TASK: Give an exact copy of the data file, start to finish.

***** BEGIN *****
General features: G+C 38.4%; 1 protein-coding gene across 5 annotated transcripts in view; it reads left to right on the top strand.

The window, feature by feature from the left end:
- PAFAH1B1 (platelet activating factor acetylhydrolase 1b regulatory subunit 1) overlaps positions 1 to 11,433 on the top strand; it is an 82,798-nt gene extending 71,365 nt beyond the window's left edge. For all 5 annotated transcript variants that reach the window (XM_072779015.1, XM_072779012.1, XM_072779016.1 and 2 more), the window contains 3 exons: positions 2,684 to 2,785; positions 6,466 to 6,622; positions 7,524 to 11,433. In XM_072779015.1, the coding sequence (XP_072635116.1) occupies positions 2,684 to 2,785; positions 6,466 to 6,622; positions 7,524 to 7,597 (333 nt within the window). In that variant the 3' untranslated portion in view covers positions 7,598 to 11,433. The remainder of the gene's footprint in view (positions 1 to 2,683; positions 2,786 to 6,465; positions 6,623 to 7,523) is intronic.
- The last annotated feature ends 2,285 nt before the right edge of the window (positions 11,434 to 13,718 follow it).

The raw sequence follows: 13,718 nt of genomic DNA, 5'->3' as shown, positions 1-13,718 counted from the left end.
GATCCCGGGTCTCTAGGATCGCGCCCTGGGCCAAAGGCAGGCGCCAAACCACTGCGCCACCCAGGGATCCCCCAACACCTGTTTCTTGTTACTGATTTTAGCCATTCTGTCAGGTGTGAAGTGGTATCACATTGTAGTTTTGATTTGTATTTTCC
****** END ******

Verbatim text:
General features: G+C 38.4%; 1 protein-coding gene across 5 annotated transcripts in view; it reads left to right on the top strand.

The window, feature by feature from the left end:
- PAFAH1B1 (platelet activating factor acetylhydrolase 1b regulatory subunit 1) overlaps positions 1 to 11,433 on the top strand; it is an 82,798-nt gene extending 71,365 nt beyond the window's left edge. For all 5 annotated transcript variants that reach the window (XM_072779015.1, XM_072779012.1, XM_072779016.1 and 2 more), the window contains 3 exons: positions 2,684 to 2,785; positions 6,466 to 6,622; positions 7,524 to 11,433. In XM_072779015.1, the coding sequence (XP_072635116.1) occupies positions 2,684 to 2,785; positions 6,466 to 6,622; positions 7,524 to 7,597 (333 nt within the window). In that variant the 3' untranslated portion in view covers positions 7,598 to 11,433. The remainder of the gene's footprint in view (positions 1 to 2,683; positions 2,786 to 6,465; positions 6,623 to 7,523) is intronic.
- The last annotated feature ends 2,285 nt before the right edge of the window (positions 11,434 to 13,718 follow it).

The raw sequence follows: 13,718 nt of genomic DNA, 5'->3' as shown, positions 1-13,718 counted from the left end.
GATCCCGGGTCTCTAGGATCGCGCCCTGGGCCAAAGGCAGGCGCCAAACCACTGCGCCACCCAGGGATCCCCCAACACCTGTTTCTTGTTACTGATTTTAGCCATTCTGTCAGGTGTGAAGTGGTATCACATTGTAGTTTTGATTTGTATTTTCC